In this data recovery case study, the client had a failed RAID-5 array in their server. The array consisted of four enterprise-grade Seagate Constellation hard drives inside it, providing 12 terabytes of storage space. While the client could still mount their RAID array, the array would become inaccessible almost immediately afterward. This RAID array used the VMFS filesystem to contain the client’s ESXi 5.0 virtual machine datastores. None of the data in these datastores could be retrieved. The client brought the failed RAID-5 array to Gillware Data Recovery for our VMFS recovery services.
VMFS Recovery Case Study: RAID-5 Failure
Drive Model: Seagate Constellation ES.3 SED ST4000NM0043
Total Capacity: 12 TB
File System: VMFS (for VMWare ESXi datastores)
Situation: RAID became inaccessible shortly after mounting
Type of Data Recovered: ESXi 5.0 datastores
Binary Read: 99.9%
Gillware Data Recovery Case Rating: 9
How a RAID-5 Fails
RAID-5 is a type of RAID with one hard drive’s worth of fault tolerance. This means that no matter how many hard drives make up the array, you won’t lose any data if one hard drive fails. RAID-5 manages its fault tolerance by taking advantage of XOR calculations. By creating special XOR parity data whenever you write data to the array, a RAID-5 array can use that data to fill in the blanks if any single hard drive goes missing.
For example, if you have a four-drive RAID-5 array, as this client did, one out of every four blocks of data will hold this parity data, while the other three hold onto the blocks filled with the data you create. If one of the three drives containing your original data goes belly-up, the RAID controller performs parity calculations on the remaining two blocks and the parity block. With these calculations, the controller can reconstruct the data that used to be on the now-absent block. XOR parity is a smart way to pack data redundancy in as small of a space as possible. No matter how many drives you have in a RAID-5 array, you only need one out of every n blocks (where n is the number of drives in the array) to contain the parity data.
The downside of the XOR parity RAID-5 uses is that no matter how many hard drives you put in the array, you can only fill in one blank space. And so RAID-5 arrays fail when two or more hard drives fail. Two hard drives will rarely fail at the same time. In this VMFS data recovery case study, the client lost their RAID-5 array because a second hard drive failed before they could replace the first failed hard drive.
Salvaging Data from a RAID-5 Failure
RAID-5 arrays fail when two or more drives in the array become unusable. A server’s RAID controller constantly monitors the health and performance of every drive inside it. Some controllers have very low tolerances for a hard drive’s failures or lapses in performance, and will take a hard drive offline if it so much as coughs or sniffles.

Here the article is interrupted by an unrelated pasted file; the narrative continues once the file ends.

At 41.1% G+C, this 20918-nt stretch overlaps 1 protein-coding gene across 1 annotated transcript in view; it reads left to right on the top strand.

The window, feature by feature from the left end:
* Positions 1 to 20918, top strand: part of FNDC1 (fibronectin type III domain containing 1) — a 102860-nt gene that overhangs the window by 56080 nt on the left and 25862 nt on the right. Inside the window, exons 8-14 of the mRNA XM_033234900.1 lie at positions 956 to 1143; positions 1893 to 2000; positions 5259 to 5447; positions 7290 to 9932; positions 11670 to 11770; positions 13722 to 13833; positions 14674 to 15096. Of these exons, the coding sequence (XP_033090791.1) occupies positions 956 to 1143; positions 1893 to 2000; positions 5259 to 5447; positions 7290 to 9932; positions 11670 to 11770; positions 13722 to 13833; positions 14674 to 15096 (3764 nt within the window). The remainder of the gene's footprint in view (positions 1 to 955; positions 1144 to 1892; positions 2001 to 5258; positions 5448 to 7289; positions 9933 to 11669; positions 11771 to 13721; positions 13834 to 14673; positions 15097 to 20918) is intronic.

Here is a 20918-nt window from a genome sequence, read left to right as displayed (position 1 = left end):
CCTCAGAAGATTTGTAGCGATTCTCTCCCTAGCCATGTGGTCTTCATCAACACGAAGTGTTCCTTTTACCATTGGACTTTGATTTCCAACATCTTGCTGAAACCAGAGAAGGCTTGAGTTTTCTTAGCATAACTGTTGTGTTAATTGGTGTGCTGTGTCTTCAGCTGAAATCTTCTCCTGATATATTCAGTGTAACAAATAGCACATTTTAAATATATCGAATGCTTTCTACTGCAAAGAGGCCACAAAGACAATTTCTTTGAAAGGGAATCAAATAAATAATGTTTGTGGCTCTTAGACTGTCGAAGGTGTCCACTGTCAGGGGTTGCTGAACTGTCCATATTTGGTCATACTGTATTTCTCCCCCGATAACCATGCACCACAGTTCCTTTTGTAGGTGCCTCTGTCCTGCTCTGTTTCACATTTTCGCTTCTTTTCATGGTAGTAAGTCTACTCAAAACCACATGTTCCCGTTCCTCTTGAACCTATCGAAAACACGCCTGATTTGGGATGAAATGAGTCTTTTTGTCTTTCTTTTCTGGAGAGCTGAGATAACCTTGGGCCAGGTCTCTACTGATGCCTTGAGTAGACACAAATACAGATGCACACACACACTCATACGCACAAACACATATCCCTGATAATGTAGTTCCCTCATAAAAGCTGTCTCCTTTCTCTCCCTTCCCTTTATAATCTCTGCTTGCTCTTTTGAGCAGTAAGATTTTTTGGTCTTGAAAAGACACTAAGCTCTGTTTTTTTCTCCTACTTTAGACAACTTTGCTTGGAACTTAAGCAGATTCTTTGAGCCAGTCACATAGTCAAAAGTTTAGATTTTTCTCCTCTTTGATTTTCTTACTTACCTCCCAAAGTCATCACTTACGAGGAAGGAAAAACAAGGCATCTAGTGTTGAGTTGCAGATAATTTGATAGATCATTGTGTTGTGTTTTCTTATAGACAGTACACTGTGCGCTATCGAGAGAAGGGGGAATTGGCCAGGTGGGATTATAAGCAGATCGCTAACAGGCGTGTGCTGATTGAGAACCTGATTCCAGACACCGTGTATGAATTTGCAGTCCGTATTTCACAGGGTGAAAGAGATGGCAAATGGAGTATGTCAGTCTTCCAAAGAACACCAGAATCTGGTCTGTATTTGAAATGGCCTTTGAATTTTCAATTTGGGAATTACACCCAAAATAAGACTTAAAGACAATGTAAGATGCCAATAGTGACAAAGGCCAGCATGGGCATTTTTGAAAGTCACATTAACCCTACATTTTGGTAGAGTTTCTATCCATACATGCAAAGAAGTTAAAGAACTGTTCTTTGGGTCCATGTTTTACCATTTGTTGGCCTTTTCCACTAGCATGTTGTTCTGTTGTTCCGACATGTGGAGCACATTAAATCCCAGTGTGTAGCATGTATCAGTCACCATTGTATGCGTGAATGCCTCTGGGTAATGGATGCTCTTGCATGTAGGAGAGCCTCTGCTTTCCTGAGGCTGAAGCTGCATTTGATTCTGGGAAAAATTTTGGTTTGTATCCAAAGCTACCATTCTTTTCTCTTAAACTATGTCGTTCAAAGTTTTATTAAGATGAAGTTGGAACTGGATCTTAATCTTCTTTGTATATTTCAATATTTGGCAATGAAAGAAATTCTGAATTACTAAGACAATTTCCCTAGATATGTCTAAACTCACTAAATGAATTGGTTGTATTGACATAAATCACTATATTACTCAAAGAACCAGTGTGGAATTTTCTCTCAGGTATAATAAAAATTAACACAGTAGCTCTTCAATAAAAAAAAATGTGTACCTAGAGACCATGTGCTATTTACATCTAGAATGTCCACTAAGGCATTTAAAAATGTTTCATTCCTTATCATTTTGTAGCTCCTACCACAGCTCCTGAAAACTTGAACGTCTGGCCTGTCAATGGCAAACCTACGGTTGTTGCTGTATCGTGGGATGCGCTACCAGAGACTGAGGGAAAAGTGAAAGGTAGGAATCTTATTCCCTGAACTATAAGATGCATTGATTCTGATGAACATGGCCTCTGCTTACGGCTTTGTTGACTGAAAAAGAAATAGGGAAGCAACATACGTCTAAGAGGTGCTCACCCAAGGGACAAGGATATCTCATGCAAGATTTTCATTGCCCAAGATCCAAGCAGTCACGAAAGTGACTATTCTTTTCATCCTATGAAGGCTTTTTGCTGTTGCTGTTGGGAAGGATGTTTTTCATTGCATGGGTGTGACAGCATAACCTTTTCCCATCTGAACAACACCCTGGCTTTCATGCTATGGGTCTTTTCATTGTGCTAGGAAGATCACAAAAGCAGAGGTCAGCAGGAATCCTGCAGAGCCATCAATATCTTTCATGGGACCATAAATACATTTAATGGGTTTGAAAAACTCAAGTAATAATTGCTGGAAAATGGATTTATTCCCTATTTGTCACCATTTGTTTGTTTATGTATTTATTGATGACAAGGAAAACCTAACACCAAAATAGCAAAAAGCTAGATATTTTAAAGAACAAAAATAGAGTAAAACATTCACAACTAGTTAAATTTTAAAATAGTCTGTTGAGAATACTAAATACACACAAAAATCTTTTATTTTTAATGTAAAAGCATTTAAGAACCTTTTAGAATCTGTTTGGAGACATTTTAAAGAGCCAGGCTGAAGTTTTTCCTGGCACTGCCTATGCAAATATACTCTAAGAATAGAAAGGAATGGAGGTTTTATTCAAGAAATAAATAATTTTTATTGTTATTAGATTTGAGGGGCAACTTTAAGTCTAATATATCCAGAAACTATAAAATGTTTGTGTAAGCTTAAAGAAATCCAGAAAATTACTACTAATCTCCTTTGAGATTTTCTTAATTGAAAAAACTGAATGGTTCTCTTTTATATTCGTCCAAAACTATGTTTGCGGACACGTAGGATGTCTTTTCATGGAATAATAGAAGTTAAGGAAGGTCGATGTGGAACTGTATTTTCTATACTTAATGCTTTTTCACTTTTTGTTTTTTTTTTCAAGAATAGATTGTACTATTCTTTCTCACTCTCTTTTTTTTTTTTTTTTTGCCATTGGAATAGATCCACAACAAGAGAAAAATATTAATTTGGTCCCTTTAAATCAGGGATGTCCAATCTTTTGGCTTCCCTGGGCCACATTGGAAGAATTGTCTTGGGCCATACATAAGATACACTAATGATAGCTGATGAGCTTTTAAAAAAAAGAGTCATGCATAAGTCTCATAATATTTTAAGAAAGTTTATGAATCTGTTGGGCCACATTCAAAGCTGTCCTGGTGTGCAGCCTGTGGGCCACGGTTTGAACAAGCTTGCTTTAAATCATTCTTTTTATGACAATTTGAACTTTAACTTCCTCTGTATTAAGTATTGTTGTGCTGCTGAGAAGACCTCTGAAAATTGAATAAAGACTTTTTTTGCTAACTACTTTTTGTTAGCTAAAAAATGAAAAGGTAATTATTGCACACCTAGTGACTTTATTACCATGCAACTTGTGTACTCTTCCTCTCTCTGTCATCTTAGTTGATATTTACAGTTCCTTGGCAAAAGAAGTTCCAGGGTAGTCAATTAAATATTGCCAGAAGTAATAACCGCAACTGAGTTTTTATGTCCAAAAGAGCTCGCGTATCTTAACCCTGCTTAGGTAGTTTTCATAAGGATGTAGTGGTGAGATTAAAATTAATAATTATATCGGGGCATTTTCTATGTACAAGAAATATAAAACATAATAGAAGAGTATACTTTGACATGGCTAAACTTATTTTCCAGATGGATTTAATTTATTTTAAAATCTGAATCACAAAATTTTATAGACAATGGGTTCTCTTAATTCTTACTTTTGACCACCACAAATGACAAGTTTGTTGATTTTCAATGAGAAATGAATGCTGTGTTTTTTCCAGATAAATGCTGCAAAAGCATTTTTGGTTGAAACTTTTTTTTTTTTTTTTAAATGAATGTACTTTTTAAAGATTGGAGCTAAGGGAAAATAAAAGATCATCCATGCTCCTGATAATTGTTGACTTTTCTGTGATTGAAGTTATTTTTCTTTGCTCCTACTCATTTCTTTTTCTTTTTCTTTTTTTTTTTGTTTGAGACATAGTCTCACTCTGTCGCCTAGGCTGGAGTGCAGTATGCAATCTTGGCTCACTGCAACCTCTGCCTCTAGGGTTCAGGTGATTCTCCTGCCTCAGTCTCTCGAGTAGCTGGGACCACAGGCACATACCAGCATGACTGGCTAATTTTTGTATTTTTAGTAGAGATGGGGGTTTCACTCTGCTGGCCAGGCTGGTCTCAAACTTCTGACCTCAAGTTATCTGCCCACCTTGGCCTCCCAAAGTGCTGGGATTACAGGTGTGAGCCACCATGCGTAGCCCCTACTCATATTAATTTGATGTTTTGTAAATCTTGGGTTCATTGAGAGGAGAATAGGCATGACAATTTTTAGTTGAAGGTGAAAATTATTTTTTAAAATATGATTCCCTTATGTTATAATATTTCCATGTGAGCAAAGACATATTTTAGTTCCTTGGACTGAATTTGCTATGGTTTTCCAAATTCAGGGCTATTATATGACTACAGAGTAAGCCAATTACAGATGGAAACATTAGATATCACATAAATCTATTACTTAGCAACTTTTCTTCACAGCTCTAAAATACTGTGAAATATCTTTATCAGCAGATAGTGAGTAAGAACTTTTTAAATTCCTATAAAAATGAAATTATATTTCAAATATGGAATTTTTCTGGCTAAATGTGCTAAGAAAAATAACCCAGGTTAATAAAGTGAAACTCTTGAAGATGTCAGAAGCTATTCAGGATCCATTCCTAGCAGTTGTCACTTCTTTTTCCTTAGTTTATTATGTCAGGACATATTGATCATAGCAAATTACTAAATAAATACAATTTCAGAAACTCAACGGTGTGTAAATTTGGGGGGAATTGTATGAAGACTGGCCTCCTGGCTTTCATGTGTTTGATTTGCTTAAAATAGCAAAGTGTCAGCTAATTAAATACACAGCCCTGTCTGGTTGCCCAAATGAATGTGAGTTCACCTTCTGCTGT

The first drive in a RAID-5 to fail is considered “stale”, because none of the information on its platters has been altered or updated since the controller took it offline. Depending on when the second drive in a RAID-5 server fails, the data on the first drive can be minutes, days, weeks, or months out of date compared to the rest of the drives.
Upon analyzing the four hard drives in this client’s RAID array for VMFS recovery, our engineers discovered that the stale hard drive was actually healthy. A single slip-up had sent the client’s server into panic mode and convinced it to take this healthy drive down. Nobody had noticed that the RAID array had been operating minus one drive until the second drive failed.
The second drive, unlike the first, had suffered a legitimate hardware failure. After replacing its failed read/write heads in our cleanroom data recovery lab, our engineers recovered 99.9% of the data from its platters. The platters were very slightly damaged. Only around 2,000 sectors out of the trillions of sectors on the four terabyte Seagate Constellation’s platters were unreadable.
With the failed hard drive repaired and imaged by our cleanroom engineers, the RAID-5 array went over to our RAID recovery experts for the next stage of VMFS recovery.
To access this failed RAID array’s VMFS filesystem, our RAID recovery technicians first had to rebuild the array. To do this, we needed the write-blocked images of the two healthy drives and the last drive to fail. While the first failed drive was also healthy, because its data was stale, introducing it into the rebuilt RAID would have been catastrophic.
By analyzing the metadata on each drive, we could piece the three current hard drives together properly. The array’s VMFS filesystem contained the datastores for the client’s ESXi 5.0 virtual machines. In order to make sure that the bad sectors hadn’t affected the client’s critical files, we mounted each virtual machine to explore its contents.
Our technicians found no corruption affecting the vast majority of the client’s critical files. This VMFS recovery case turned out to be a success. We rated the case a 9 on our ten-point case rating scale.